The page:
And while I will not claim that when it comes to ethnic diversity Clinton’s moral sensibilities are lacking. But then I will not make that claim about Trump either. Just so, it would seem that in this regard there is a parallel between Clinton and Trump. Neither strikes me as a gift from the heavens in the matter of ethnic diversity. After all, it is not as if one just likely to either with a Hispanic or African-American person as one is to see either with a white person. No, the majority of either’s closest friends are white. And while I certainly think Hilary Clinton is quite intelligent, it does not at all occur to me to think that she is brilliantly insightful when it comes to matters of ethnic diversity. And guess what? I do not think that Trump is brilliantly insightful when it comes to matters of ethnic diversity.

For me, the difference between Hilary Clinton and Donald Trump is that Trump is far more of a realist than she is. The wall on the southern border strikes me as a very clear case in point. There can be no question about it: Such a wall is needed.

Lest there be any confusion, my view is not at all that Trump was the best person ever to run for the presidency of the United States. Alas, I can say, though, is that I detected a realism in Trump that I did not detect in Clinton. Perhaps things would have been different had she not been the first woman to run for the office of the President of the United States. For it is clear that many supposed that her being the first woman to run for the office essentially assured her the election to the office of President of the United States. And I do understand that line of thought. Moreover, she is undoubtedly a smart person. But then Barrack Obama is also a smart person. But guess what? Being smart is hardly a sufficient condition for holding the office of President of the United States.

On the one hand, I am not under the delusion that Trump is perfect. On the other hand, I do know that there are colleges where faculty members are concerned with undoing the damage that they think that Trump will cause. All that I shall say here is that a self-made millionaire cannot possibly be all that dumb. Or, if he is dumb, then hell: I want to be just as dumb as he is ! ! ! And yes, it is very much the case that I do want to see a woman president of the United States of America. Say what? ! ? ! ?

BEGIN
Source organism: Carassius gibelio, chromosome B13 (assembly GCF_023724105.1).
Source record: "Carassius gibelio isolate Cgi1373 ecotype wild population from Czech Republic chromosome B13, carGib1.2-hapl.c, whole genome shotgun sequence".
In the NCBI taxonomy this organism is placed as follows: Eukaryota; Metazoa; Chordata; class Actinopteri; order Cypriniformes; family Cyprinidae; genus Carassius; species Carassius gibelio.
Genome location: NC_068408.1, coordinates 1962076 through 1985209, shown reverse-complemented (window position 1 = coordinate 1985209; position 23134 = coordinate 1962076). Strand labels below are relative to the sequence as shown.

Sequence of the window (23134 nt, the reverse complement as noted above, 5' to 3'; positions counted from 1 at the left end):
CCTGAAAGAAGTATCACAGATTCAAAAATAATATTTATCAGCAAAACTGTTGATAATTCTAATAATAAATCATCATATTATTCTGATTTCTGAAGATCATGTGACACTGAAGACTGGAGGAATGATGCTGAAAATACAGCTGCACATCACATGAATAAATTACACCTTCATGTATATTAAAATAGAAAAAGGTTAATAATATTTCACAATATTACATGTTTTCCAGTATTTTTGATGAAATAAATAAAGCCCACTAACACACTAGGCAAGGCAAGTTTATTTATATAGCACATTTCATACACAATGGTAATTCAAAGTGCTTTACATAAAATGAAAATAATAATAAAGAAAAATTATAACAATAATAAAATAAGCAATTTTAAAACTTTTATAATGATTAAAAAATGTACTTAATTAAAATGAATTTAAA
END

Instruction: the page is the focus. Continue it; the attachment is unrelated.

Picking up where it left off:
© 2016 Laurence Thomas

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Donald Trump and His Haters

The venomous protests over the election of Donald Trump to the presidency of the United States is extremely revealing. Oh, I fully agree that Donald Trump is not morally and intellectually perfect. But guess what? Hilary Clinton is not morally and intellectually perfect, either. And it is also the case that the current president of the U.S—namely Barack Obama—is not morally and intellectually perfect.

Of course, I completely understand that people can be disappointed with regards to who wins a presidential election. However, the protesting that has taken place makes sense only if there is good reason to believe that in some way Trump’s winning of the election was corrupt or that he is utterly incompetent. Well, there is not a shred of evidence that warrants the thought that Trumps winning of the presidential election was corrupt in some way or that he is incompetent.

Now, to be sure, I fully grasp that idea that having the first woman president—namely, Hilary Clinton, in this instance—seemed to have had enormous amount of appeal. Indeed, it is for precisely that reason that I thought that she would win the presidential election. But there is a respect in which we need to be extremely cautious about the idea of having the first president of this or that ethnicity or gender or sexual orientation (as will surely be the case one of the days). After all, the idea of electing the first black president of the United States—namely, Barrack Obama—had tremendous appeal. Yet, there has been tremendous disappointment with regards to how Obama has done things. When he steps down in January of 2017, I do not think that there are going to be lots and lots of folks—be they black or otherwise—running around ever so grateful that we had a black president because in so very many ways America is a much, much better nation on account having had Obama as its first black president.
Interestingly, then, it is very, very likely that having Hilary Clinton as the first woman president did not have anything like the appeal some people that thought that it would have precisely because the nation had already seen that electing its first black president did not really make America a better nation for all. For it is not as if there is some extraordinary accomplishment on the part of Hilary Clinton that fundamentally redefined for the better this or that reality, either in the United States or some other part of the world. By contrast, Donald Trump has been an extremely successful business person. And that is very much a non-trivial factor.

Lest there be any understanding, I completely understand the social significance of diversity across both gender and ethnicity. But there is a very straightforward sense in which there are times when what matters most is indisputable sheer success. For example, in the case of a person having an operation performed, surely what the person wants is a very accomplished physician performing the operation. The ethnicity and gender of the physician is completely irrelevant.